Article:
I spent the last week in San Francisco with Mrs. Jeffsetter with two objectives in mind for our time in the city:
- Attend a conference being put on by Google at the Intercontinental hotel (review of hotel to come in the future) – and more importantly
- To learn as much as we could about the city and find an apartment for our impending move to San Francisco
That’s right, we will be moving from Minnesota to San Francisco this summer and I couldn’t be more excited for the change! While I alluded to moving away from Minnesota to avoid Delta back in February, it was really a job opportunity for Mrs. Jeffsetter that was drawing us to the bay area.
That job opportunity has now become official, and much of our recent time has been focused on the logistics of moving to the west coast. Getting a house ready to put on the market and looking for a place to live in a desirable city has left little time for travel blogging. Now that we have a place to live in SF, it’s back to our regularly scheduled blogging.
A Week of Hotels in San Francisco is Expensive
In order to make sure we had ample time for apartment shopping, we decided to spend 8 nights in San Francisco. 4 of these nights would be at the Intercontinental hotel using a conference rate, but we still had 4 more nights to book. Since the nights were not consecutive, we wanted to minimize the number of hotel switches needed during the week. We decided to splurge on the first three nights and stay at the Four Seasons San Francisco, a beautiful hotel on all levels.
For our last night in the city we did not want to pay any money, so I looked into the best way to get a free night. It just so happened that my annual bonus for being a Chase Hyatt Visa cardholder was set to expire in September, which lead me to the Hyatt website to see what options were available.
While the Chase Hyatt Visa Card has a great signup bonus of 2 free nights at any Hyatt hotel after spending $1,000 in the first 3 months of holding the card and $0 fee in the first year, it also has a solid retention bonus for those decide to keep the card into year 2. In exchange for paying the $75 annual fee in year 2, you get a free night at any Hyatt category 1-4 property on your cardmember anniversary. Plus you get platinum status with Hyatt as long as you hold the card (at the very least this entitles you to free Internet with each stay). I find those benefits to be worthwhile when it comes time for the card to renew.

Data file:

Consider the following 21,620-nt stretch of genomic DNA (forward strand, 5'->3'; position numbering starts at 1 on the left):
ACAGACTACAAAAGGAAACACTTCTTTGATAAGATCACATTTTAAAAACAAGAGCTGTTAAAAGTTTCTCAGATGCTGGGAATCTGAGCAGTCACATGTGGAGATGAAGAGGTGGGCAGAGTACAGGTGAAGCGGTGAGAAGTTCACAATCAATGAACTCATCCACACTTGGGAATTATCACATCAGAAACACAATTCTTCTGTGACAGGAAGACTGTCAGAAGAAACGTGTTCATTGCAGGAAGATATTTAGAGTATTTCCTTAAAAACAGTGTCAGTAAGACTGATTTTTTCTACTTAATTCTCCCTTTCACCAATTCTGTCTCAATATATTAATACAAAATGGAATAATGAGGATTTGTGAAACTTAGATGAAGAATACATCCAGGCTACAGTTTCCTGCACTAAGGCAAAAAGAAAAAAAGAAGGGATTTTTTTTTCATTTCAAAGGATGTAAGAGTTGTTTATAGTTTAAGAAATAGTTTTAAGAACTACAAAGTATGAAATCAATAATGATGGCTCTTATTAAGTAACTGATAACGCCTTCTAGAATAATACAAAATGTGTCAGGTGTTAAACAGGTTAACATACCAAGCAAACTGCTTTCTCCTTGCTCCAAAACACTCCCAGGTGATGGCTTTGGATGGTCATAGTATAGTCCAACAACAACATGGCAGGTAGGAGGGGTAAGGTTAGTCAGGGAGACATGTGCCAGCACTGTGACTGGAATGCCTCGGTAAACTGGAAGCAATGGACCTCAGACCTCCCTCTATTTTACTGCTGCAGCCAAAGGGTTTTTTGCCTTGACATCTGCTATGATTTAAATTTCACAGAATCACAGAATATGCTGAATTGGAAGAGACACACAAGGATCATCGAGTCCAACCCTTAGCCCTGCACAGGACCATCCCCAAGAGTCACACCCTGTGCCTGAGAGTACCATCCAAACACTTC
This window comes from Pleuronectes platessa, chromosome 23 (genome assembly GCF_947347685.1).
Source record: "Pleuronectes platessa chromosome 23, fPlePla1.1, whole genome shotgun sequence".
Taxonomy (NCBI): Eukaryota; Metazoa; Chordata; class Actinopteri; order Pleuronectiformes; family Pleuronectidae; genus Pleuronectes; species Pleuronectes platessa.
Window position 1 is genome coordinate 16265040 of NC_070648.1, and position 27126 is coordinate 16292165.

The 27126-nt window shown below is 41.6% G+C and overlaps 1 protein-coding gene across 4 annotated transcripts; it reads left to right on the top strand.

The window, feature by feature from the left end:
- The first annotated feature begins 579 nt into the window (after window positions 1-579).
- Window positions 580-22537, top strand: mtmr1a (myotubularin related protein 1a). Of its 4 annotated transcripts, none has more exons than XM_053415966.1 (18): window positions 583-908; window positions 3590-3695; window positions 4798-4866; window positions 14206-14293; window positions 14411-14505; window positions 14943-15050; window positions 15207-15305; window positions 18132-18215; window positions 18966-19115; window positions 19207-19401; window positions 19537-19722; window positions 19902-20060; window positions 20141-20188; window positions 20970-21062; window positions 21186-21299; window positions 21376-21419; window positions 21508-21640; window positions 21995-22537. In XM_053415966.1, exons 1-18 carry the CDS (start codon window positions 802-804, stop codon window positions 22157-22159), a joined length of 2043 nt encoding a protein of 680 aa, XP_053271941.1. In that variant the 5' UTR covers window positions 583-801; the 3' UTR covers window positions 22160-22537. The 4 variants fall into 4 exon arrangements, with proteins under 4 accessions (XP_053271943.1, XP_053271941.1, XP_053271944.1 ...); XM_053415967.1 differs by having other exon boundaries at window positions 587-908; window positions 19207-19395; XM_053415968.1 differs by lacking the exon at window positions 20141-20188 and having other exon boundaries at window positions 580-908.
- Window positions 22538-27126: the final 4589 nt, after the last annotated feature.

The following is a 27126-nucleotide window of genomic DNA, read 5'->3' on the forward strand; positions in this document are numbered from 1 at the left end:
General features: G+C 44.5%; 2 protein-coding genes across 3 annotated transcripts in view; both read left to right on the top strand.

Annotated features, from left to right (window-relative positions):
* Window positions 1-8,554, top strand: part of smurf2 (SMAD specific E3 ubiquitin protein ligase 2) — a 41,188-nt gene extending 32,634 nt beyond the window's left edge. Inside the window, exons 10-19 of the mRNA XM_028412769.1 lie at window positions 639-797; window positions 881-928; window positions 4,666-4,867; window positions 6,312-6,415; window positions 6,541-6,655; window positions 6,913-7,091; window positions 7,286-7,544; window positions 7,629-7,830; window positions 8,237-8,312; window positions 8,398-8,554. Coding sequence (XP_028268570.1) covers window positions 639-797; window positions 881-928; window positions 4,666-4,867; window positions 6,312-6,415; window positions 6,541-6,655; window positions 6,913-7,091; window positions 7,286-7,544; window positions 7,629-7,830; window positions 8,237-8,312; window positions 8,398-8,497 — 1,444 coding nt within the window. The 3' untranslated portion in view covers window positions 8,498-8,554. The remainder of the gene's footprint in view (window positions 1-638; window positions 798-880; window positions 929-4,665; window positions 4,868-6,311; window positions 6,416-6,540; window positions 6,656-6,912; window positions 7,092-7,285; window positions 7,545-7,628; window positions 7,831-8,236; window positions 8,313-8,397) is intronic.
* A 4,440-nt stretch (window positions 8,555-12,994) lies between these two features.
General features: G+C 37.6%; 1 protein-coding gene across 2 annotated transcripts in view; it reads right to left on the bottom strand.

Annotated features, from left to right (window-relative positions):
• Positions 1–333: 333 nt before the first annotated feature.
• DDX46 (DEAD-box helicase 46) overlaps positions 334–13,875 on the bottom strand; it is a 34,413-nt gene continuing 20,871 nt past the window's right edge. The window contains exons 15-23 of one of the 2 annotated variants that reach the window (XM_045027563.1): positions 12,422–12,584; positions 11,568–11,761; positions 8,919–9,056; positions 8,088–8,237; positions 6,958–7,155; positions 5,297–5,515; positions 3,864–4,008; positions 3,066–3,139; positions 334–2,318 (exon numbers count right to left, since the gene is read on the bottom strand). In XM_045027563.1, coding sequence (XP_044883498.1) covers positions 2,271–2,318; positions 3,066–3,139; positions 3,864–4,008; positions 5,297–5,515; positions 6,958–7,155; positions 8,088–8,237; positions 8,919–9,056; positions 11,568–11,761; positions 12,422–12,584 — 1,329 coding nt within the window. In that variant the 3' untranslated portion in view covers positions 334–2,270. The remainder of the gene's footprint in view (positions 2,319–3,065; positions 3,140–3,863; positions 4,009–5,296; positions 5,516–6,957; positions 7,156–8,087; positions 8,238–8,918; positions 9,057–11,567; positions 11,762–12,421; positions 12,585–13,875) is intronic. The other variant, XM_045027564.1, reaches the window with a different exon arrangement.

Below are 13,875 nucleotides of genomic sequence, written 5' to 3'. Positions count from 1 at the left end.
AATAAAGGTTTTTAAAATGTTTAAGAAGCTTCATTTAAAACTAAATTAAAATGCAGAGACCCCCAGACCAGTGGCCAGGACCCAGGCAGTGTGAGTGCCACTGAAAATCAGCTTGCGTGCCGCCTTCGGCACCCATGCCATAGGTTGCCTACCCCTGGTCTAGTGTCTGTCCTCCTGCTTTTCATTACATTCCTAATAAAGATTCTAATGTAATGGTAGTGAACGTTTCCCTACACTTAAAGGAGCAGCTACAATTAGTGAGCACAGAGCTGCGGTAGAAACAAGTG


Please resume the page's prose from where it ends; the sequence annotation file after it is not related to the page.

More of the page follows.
Finding Hyatt Free Night Category 1-4 Properties in San Francisco
Using Award Mapper, we can see that there are three Hyatt properties in San Francisco, and two of those are category 4 or lower. Award mapper continues to be an invaluable tool for me whenever I need to book hotels based on map proximity and just want to see the details I need (award category and points required).
One of the options was the Hyatt Regency San Francisco, which is located pretty much directly on the Embarcadero waterfront. This is a desirable location if you want to see the water when waking up or be near the business district.
Our other option was the Grand Hyatt San Francisco Union Square. This was actually closer to the Intercontinental, but not near the water.
Since we had a strong desire to be near the waterfront and the ratings for both hotels were pretty much the same, we chose to stay at the Hyatt Regency. While I didn’t maximize the value we received from our free night certificate (we got $25 less value if you simply look at the nightly rate), it seemed to better fit our needs. Plus, free is free.
Once we decided on a hotel, the redemption process was super easy. You simply log into your Hyatt account, select the free night certificate that’s in your account, and choose the available property online. It was so easy that I forgot to take screenshots.
By retaining the credit card for a second year we were able to save $176 on a hotel room night. Since we needed a place to stay in San Francisco that night, it was a great use of the free night certificate. It also allowed us to splurge on the Four Seasons on the front half of our trip.
How was the Hyatt Regency San Francisco?
It sucked. The Hyatt Regency was one of the worst hotels I’ve stayed in for quite a while. Learn why Mrs. Jeffsetter called it “the worst hotel for the money in America” in a future review. For now, I just wanted to share with you the process of getting value from Hyatt’s annual renewal gift.
I do not receive compensation for the links in this post. This is a credit card that I hold in my wallet, but use sparingly. Please consider your own personal financial situation before signing up for any credit cards.